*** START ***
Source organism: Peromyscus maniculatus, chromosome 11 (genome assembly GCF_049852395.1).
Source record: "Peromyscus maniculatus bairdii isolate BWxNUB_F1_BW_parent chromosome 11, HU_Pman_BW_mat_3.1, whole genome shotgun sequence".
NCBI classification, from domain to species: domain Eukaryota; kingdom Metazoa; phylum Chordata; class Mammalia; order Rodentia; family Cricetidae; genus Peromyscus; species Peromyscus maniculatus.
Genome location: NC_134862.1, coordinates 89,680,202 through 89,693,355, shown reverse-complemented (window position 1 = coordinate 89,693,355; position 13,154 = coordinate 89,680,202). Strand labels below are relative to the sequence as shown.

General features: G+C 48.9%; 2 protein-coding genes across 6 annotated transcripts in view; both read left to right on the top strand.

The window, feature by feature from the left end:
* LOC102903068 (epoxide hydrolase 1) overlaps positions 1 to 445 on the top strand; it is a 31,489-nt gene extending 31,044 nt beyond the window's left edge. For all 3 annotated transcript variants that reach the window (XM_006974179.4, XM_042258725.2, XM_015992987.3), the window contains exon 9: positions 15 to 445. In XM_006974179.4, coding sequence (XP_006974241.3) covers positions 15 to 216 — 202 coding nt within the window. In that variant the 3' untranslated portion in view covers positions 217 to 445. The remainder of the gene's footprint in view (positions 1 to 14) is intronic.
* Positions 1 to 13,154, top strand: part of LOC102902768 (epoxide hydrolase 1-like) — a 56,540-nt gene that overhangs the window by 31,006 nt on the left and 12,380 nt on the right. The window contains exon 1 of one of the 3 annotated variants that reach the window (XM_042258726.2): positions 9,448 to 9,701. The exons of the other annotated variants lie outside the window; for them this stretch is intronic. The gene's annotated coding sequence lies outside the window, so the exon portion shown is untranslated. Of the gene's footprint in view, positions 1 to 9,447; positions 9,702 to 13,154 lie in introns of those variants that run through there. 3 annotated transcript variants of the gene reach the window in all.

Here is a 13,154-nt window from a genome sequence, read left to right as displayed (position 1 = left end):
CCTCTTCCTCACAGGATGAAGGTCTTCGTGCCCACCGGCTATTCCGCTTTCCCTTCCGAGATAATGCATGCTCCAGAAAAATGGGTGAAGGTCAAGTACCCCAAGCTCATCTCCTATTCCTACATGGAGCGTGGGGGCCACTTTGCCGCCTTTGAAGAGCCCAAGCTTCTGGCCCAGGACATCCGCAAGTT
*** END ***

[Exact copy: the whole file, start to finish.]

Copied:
Source organism: Peromyscus maniculatus, chromosome 11 (genome assembly GCF_049852395.1).
Source record: "Peromyscus maniculatus bairdii isolate BWxNUB_F1_BW_parent chromosome 11, HU_Pman_BW_mat_3.1, whole genome shotgun sequence".
NCBI classification, from domain to species: domain Eukaryota; kingdom Metazoa; phylum Chordata; class Mammalia; order Rodentia; family Cricetidae; genus Peromyscus; species Peromyscus maniculatus.
Genome location: NC_134862.1, coordinates 89,680,202 through 89,693,355, shown reverse-complemented (window position 1 = coordinate 89,693,355; position 13,154 = coordinate 89,680,202). Strand labels below are relative to the sequence as shown.

General features: G+C 48.9%; 2 protein-coding genes across 6 annotated transcripts in view; both read left to right on the top strand.

The window, feature by feature from the left end:
* LOC102903068 (epoxide hydrolase 1) overlaps positions 1 to 445 on the top strand; it is a 31,489-nt gene extending 31,044 nt beyond the window's left edge. For all 3 annotated transcript variants that reach the window (XM_006974179.4, XM_042258725.2, XM_015992987.3), the window contains exon 9: positions 15 to 445. In XM_006974179.4, coding sequence (XP_006974241.3) covers positions 15 to 216 — 202 coding nt within the window. In that variant the 3' untranslated portion in view covers positions 217 to 445. The remainder of the gene's footprint in view (positions 1 to 14) is intronic.
* Positions 1 to 13,154, top strand: part of LOC102902768 (epoxide hydrolase 1-like) — a 56,540-nt gene that overhangs the window by 31,006 nt on the left and 12,380 nt on the right. The window contains exon 1 of one of the 3 annotated variants that reach the window (XM_042258726.2): positions 9,448 to 9,701. The exons of the other annotated variants lie outside the window; for them this stretch is intronic. The gene's annotated coding sequence lies outside the window, so the exon portion shown is untranslated. Of the gene's footprint in view, positions 1 to 9,447; positions 9,702 to 13,154 lie in introns of those variants that run through there. 3 annotated transcript variants of the gene reach the window in all.

Here is a 13,154-nt window from a genome sequence, read left to right as displayed (position 1 = left end):
CCTCTTCCTCACAGGATGAAGGTCTTCGTGCCCACCGGCTATTCCGCTTTCCCTTCCGAGATAATGCATGCTCCAGAAAAATGGGTGAAGGTCAAGTACCCCAAGCTCATCTCCTATTCCTACATGGAGCGTGGGGGCCACTTTGCCGCCTTTGAAGAGCCCAAGCTTCTGGCCCAGGACATCCGCAAGTT